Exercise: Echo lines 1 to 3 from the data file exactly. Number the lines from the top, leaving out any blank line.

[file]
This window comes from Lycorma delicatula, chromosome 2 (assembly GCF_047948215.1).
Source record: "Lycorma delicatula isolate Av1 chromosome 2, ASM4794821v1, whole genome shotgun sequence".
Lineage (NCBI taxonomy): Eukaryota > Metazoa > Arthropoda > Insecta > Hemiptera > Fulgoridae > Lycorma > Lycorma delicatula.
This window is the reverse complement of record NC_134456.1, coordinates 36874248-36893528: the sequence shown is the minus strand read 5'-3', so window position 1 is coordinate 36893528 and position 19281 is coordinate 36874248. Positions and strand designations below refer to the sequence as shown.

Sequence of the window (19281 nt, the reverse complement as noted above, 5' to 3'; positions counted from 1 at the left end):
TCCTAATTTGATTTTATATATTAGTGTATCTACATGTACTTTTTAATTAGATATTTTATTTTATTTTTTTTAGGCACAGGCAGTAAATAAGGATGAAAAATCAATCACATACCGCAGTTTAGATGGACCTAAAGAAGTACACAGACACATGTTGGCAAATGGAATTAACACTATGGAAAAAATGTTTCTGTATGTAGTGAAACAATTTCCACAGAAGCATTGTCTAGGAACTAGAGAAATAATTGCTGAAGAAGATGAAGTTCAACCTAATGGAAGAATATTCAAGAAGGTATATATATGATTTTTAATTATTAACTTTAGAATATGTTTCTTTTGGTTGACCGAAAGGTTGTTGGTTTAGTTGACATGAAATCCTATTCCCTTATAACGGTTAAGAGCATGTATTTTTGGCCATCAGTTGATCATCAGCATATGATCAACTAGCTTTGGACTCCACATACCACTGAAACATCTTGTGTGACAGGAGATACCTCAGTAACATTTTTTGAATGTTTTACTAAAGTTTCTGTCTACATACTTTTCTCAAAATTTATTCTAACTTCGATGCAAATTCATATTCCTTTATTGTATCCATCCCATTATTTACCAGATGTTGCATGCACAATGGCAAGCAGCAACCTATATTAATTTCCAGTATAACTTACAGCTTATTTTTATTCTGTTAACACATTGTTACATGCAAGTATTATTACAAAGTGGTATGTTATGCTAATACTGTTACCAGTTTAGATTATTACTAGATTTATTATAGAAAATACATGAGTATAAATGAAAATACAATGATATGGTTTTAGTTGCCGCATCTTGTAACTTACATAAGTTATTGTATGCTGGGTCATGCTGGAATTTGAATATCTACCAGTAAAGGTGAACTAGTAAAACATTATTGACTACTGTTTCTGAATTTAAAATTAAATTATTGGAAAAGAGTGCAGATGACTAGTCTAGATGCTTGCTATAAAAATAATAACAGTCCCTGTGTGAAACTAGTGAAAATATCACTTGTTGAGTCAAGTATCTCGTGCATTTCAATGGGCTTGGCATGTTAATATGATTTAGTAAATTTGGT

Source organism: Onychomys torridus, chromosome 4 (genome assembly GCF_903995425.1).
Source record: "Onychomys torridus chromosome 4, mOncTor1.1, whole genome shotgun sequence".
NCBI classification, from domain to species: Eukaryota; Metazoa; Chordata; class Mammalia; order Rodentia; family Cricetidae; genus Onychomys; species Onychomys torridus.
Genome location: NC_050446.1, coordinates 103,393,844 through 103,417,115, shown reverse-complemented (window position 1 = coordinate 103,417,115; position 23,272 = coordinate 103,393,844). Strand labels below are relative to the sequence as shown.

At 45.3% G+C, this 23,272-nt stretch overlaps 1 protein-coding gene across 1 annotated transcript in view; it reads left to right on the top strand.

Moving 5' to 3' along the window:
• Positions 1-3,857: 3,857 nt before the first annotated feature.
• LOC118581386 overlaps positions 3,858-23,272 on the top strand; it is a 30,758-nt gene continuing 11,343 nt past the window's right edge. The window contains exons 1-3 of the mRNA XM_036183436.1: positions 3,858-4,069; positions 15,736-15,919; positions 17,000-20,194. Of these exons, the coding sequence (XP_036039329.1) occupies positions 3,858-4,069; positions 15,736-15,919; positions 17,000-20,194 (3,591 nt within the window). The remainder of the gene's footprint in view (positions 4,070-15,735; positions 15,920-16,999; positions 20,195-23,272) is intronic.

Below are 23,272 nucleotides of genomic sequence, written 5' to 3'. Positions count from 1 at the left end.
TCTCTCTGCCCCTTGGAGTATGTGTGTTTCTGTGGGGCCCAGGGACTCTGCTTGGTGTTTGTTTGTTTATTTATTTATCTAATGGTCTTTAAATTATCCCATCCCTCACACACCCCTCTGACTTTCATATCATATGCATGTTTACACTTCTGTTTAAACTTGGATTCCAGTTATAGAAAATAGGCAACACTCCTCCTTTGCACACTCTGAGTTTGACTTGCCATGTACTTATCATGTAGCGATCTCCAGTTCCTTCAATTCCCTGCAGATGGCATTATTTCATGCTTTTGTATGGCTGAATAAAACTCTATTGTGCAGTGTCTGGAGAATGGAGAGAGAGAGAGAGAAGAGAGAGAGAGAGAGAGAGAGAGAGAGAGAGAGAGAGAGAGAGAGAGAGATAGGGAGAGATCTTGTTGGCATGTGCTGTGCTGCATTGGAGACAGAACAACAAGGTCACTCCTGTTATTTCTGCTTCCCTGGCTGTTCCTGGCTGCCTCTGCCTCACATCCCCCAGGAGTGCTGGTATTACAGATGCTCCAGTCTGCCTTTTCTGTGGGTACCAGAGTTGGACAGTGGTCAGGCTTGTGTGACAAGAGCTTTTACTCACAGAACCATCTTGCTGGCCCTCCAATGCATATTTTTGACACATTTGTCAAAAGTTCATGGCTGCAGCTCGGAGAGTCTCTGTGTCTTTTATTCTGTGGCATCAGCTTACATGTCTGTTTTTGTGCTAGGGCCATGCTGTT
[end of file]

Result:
This window comes from Lycorma delicatula, chromosome 2 (assembly GCF_047948215.1).
Source record: "Lycorma delicatula isolate Av1 chromosome 2, ASM4794821v1, whole genome shotgun sequence".
Lineage (NCBI taxonomy): Eukaryota > Metazoa > Arthropoda > Insecta > Hemiptera > Fulgoridae > Lycorma > Lycorma delicatula.